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Vermont Sen. Bernie Sanders said on Sunday that his initial $6 trillion infrastructure plan was “probably too little” and the current $3.5 trillion social spending package “should be minimal.”

“The $6 trillion that I originally proposed was probably too little. Three-and-a-half trillion should be the minimum. But I accept that there will be give and take,” Sanders said Sunday, referring to ABC News’s “This Week.” Said happened. For this summer he put forward a $6 trillion infrastructure plan.


vote after vote Shows that what we are doing is exactly what the American people want. It is not what the big money interest wants, not what the lobbyist wants. This is what the American people want,” he said.

Biden lacks mandate to get Bernie Sanders’ domestic agenda through Congress

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Moderate, progressive and House Speaker Nancy Pelosi is grappling with a $1 trillion infrastructure deal and a $3.5 trillion social spending package. The bill includes progressive programs such as tuition-free community colleges, expanded Medicare, a universal preschool program.

Joe Manchin and Kirsten Cinema, two of Sanders’ Democratic allies in the Senate, doubled last week that they would not support the higher price tag on the reconciliation bill, calling for it to be reduced to $1.5 trillion.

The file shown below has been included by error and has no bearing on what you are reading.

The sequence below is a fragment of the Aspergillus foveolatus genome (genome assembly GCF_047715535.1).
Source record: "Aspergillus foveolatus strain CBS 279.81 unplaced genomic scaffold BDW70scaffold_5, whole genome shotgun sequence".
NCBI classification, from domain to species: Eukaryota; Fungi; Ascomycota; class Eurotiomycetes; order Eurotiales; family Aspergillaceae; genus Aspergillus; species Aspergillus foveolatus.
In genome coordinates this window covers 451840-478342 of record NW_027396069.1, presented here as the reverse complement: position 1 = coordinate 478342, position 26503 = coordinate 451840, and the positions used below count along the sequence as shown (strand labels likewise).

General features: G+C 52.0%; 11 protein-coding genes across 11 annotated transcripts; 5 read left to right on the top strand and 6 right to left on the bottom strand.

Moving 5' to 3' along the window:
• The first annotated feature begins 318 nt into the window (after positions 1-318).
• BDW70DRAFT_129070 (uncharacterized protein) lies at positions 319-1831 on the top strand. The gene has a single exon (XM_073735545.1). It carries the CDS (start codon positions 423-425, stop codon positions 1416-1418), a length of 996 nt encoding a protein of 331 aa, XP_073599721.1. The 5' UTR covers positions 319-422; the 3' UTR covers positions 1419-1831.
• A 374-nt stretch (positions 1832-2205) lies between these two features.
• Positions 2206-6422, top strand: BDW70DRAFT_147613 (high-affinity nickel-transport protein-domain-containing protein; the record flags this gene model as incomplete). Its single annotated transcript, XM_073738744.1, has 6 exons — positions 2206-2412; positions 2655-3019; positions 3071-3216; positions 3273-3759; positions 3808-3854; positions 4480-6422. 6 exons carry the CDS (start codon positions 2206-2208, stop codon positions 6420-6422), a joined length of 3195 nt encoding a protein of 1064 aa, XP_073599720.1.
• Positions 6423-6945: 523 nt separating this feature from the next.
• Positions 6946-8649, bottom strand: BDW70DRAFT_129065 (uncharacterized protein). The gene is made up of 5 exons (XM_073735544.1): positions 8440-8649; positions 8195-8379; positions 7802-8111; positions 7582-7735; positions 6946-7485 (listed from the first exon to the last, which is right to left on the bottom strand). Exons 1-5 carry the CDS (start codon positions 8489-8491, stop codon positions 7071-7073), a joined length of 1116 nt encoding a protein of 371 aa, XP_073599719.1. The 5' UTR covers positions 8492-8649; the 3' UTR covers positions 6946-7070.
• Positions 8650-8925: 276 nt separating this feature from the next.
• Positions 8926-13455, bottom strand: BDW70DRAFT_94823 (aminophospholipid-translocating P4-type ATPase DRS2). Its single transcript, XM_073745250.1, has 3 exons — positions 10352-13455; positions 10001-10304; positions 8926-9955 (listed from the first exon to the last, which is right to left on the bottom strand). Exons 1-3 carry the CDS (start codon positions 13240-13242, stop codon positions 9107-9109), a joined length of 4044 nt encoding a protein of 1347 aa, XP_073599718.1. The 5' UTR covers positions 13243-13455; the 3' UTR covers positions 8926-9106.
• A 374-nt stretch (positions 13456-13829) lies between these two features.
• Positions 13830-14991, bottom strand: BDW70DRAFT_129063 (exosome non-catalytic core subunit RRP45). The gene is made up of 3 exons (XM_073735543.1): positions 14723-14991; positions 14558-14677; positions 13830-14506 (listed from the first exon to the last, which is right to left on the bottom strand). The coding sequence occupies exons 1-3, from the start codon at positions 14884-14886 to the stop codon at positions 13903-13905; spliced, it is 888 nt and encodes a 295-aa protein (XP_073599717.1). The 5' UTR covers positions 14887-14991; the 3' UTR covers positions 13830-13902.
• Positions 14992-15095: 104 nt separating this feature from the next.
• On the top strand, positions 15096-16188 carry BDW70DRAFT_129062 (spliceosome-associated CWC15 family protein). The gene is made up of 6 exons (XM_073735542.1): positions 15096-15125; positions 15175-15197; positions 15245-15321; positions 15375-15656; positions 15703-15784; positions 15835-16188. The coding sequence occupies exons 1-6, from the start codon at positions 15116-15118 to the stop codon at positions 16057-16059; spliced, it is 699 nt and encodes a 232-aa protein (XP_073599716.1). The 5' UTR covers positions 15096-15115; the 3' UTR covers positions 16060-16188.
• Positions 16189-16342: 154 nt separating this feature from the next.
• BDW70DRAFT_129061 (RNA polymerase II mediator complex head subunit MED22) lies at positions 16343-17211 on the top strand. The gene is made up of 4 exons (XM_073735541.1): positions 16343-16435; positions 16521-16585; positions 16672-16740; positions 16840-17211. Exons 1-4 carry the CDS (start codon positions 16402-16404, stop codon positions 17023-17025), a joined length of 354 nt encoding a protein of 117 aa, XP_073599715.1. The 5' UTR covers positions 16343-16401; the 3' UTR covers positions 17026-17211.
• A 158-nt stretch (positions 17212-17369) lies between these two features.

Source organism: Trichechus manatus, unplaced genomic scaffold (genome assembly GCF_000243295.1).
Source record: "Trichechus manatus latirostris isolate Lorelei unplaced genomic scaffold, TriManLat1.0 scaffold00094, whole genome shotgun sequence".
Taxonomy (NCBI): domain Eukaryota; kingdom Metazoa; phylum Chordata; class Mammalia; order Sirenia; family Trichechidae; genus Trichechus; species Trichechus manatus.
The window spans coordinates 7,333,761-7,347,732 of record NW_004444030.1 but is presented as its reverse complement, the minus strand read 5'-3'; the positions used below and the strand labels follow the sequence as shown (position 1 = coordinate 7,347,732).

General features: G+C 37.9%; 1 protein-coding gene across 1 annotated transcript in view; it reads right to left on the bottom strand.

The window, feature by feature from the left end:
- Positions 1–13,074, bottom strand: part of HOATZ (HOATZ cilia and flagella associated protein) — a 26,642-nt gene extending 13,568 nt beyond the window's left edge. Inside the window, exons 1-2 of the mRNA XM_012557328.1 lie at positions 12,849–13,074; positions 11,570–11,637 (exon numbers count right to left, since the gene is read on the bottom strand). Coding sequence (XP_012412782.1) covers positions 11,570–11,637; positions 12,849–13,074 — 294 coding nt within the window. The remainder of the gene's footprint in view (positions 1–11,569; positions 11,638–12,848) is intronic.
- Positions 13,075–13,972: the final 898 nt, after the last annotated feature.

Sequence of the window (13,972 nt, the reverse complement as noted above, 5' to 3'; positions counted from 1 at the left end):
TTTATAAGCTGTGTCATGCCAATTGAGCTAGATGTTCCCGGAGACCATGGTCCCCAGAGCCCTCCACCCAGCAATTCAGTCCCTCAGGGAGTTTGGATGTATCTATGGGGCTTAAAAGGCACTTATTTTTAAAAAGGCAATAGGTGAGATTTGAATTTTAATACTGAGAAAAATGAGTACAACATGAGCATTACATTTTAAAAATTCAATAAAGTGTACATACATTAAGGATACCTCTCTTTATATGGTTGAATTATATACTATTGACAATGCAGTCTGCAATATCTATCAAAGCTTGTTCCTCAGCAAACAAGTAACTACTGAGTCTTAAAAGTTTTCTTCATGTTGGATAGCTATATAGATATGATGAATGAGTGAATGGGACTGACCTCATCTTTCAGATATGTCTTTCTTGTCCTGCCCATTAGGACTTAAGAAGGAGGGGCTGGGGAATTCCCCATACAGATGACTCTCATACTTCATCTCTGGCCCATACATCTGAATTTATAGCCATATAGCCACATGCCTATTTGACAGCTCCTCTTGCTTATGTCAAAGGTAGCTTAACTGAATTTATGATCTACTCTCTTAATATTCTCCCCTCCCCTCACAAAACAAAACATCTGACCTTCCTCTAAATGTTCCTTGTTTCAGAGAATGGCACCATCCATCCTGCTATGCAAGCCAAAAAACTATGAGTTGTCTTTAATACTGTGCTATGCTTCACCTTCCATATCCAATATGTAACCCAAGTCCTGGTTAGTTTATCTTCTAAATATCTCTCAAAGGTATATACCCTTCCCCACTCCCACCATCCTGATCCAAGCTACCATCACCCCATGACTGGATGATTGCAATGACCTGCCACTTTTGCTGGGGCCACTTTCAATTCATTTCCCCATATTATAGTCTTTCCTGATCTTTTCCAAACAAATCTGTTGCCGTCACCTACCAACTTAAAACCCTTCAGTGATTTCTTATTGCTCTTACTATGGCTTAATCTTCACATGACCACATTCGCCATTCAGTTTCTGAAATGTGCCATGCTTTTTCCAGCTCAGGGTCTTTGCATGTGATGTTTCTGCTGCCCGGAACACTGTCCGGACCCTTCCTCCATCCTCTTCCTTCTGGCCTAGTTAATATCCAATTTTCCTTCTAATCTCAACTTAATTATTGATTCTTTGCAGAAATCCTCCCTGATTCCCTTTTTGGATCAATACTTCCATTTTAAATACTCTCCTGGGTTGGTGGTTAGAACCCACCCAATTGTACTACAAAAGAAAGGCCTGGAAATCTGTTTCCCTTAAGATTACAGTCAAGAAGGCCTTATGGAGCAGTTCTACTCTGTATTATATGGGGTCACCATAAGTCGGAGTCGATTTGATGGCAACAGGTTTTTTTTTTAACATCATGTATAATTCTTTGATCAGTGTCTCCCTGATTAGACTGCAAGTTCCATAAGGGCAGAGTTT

Despite the infighting, Sanders said in the interview with an optimistic tone, “We’re going to win this thing,” adding that the American people are “very, very strongly on our side.”

McConnell Accuses Deem Leaders of ‘Radically Left Run Capitol Hill’ After Infrastructure Bill Stalls

“They want this reconciliation bill to be paid for by plugging the loopholes that the rich and big corporations enjoy. So we have the American people, very, very strongly. We’ve got the President of the United States on our side.” 96% of the Democratic caucus members in the House are on our side. We’ve got everyone but two senators at this point, and the Democratic caucus is on our side. We’re going to win this thing. We’re going to fight for our crumbling infrastructure. We are going to pass a strong infrastructure bill for reconstruction. And we are going to pass a conciliation bill.”

Pelosi pulled a vote on the infrastructure bill twice last week after progressives in the House increased their power and kept it until a vote on the $3.5 trillion reconciliation bill was passed. Pelosi has now set an October 31 deadline for the infrastructure vote.